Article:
Studio Daniel Libeskind announced a design for a residential building in Berlin that, upon completion in 2015, is expected to brighten the emerging neighborhood of Chausseestrasse. With large angular windows designed to catch maximum light, canted walls, and a metallic-coated ceramic façade, the 107,000 square foot Chausseestrasse 43 building occupies the corner of a block in central Berlin. The studio states it is adding a dash of brightness and transparency to a key spot in Berlin, one that also happens to be located directly opposite the headquarters of Germany’s Federal Intelligence Service.
The façade cladding is an innovative three-dimensional stoneware tile that Libeskind designed with the Italian company Casalgrande Padana. The geometric ceramic panels not only create an expressive metallic pattern, but they possess sustainable properties such as air purification. They are self-cleaning.
Libeskind’s project would create 73 one-to-four-bedroom apartments as well as offering retail on the ground floor, underground parking, and a common outdoor area. A dramatic coda is found at the top, where a penthouse apartment perches on the prow of the building, embodying what the architect is calling “the ultimate in inside/outside urban living”. Here, a double-height living room is lined on one side by a sloping wall of obliquely shaped windows, which leads out to a patio overlooking Berlin. A floating stairway ascends to an open-plan living area; bedrooms are tucked into the rear and the ceiling sweeps up to a height of 21 feet.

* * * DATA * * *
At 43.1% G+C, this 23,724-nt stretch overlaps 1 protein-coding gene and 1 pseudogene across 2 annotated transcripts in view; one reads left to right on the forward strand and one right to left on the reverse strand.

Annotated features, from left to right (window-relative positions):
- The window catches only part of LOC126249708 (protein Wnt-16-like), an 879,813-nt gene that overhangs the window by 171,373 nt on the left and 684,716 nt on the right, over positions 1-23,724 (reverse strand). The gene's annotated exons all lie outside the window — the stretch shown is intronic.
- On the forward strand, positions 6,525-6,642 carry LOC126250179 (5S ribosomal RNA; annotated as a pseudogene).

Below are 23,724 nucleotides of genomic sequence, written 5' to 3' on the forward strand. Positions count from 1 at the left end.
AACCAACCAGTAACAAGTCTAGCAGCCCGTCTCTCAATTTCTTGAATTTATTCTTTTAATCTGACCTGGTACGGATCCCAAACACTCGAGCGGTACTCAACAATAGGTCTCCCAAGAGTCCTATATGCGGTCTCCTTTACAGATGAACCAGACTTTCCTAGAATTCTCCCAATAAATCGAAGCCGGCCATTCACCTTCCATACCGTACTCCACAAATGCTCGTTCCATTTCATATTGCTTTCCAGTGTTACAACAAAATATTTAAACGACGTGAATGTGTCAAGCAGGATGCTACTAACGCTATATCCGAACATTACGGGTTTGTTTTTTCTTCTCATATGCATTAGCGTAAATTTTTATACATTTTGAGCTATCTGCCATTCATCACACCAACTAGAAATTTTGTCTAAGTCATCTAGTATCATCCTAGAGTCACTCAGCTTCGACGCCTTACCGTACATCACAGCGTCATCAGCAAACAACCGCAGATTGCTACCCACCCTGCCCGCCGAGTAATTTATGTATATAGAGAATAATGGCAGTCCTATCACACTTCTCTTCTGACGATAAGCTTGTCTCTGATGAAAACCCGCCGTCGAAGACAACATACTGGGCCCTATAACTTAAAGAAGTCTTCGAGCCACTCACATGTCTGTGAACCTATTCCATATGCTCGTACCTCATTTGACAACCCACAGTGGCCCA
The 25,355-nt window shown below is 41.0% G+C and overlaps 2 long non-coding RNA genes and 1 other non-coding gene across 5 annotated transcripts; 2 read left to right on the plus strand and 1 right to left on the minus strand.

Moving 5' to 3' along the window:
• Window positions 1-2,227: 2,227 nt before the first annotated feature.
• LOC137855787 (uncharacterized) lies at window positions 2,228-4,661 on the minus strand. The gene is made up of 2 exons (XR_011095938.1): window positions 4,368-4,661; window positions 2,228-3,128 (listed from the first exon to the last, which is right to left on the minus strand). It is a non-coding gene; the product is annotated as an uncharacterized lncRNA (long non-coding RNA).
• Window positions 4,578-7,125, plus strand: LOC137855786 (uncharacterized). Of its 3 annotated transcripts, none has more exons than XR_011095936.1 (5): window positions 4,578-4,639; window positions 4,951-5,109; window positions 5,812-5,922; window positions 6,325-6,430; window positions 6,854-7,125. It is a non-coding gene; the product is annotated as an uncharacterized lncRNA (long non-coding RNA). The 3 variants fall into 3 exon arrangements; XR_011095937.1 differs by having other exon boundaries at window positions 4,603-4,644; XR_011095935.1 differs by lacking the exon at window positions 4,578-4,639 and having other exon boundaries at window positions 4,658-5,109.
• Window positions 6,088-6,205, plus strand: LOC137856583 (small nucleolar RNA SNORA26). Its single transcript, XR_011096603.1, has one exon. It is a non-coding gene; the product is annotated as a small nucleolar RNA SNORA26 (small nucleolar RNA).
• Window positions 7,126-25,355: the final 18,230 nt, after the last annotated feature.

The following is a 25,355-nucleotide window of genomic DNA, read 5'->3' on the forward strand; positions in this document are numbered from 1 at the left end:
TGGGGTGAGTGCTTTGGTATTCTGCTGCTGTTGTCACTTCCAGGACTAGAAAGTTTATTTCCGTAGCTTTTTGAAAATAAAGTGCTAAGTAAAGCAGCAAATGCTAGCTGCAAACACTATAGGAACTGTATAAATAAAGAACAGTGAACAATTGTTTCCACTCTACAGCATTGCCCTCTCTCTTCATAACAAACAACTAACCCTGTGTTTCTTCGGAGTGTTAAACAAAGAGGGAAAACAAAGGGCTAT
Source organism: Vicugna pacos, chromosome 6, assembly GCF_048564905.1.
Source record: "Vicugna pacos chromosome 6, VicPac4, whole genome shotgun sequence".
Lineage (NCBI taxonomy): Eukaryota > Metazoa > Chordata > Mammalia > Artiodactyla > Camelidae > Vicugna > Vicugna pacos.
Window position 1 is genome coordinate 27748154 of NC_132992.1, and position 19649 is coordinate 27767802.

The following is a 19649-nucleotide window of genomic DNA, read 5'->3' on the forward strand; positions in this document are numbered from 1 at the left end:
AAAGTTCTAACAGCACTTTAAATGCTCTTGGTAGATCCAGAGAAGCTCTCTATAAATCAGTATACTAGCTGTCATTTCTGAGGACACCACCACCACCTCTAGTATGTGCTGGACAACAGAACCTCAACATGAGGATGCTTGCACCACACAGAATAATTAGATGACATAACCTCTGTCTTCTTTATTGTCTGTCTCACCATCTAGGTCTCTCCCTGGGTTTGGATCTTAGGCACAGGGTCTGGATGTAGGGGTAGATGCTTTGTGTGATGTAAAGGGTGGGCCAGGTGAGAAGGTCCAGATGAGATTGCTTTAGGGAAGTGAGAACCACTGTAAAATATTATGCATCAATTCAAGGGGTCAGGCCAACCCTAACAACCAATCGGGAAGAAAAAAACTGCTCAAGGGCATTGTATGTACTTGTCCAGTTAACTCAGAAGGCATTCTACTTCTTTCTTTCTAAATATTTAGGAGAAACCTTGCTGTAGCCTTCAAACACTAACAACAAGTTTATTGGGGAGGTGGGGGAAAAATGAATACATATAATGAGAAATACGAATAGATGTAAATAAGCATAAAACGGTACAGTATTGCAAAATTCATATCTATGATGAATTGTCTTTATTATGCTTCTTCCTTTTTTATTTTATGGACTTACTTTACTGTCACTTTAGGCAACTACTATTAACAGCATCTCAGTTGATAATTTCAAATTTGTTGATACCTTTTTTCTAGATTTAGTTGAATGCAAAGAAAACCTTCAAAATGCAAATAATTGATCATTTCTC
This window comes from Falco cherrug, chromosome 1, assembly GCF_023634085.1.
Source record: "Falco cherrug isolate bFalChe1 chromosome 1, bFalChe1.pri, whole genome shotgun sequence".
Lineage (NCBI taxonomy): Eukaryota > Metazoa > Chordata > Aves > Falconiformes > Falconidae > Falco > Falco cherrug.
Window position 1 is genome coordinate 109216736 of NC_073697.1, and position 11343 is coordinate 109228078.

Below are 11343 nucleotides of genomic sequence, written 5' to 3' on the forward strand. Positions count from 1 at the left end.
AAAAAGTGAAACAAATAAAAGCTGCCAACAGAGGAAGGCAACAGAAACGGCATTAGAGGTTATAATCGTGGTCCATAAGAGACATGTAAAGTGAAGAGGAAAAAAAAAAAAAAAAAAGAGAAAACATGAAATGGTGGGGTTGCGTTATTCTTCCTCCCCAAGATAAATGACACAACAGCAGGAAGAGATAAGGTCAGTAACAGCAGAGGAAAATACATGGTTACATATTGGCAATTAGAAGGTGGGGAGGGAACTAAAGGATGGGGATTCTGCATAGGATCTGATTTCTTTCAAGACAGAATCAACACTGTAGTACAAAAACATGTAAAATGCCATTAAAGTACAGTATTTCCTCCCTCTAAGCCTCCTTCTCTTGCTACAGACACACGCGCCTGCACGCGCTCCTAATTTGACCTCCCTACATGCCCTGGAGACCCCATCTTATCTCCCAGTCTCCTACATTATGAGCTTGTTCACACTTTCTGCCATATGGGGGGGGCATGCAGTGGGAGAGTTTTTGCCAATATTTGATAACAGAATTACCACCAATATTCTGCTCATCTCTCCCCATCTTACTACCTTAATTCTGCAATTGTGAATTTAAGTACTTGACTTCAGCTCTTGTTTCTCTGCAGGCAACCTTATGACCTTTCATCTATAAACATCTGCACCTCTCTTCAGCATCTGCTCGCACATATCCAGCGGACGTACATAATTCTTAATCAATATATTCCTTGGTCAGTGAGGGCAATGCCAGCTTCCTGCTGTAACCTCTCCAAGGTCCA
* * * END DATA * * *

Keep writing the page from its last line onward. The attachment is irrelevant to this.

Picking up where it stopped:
This building occupies a piece of land where the Wulffersche iron factory once operated before being expropriated from its Jewish owners during World War II.
Above image: Designs for Studio Daniel Libeskind’s proposed Chausseestrasse 43 building in Berlin. Courtesy of the architect.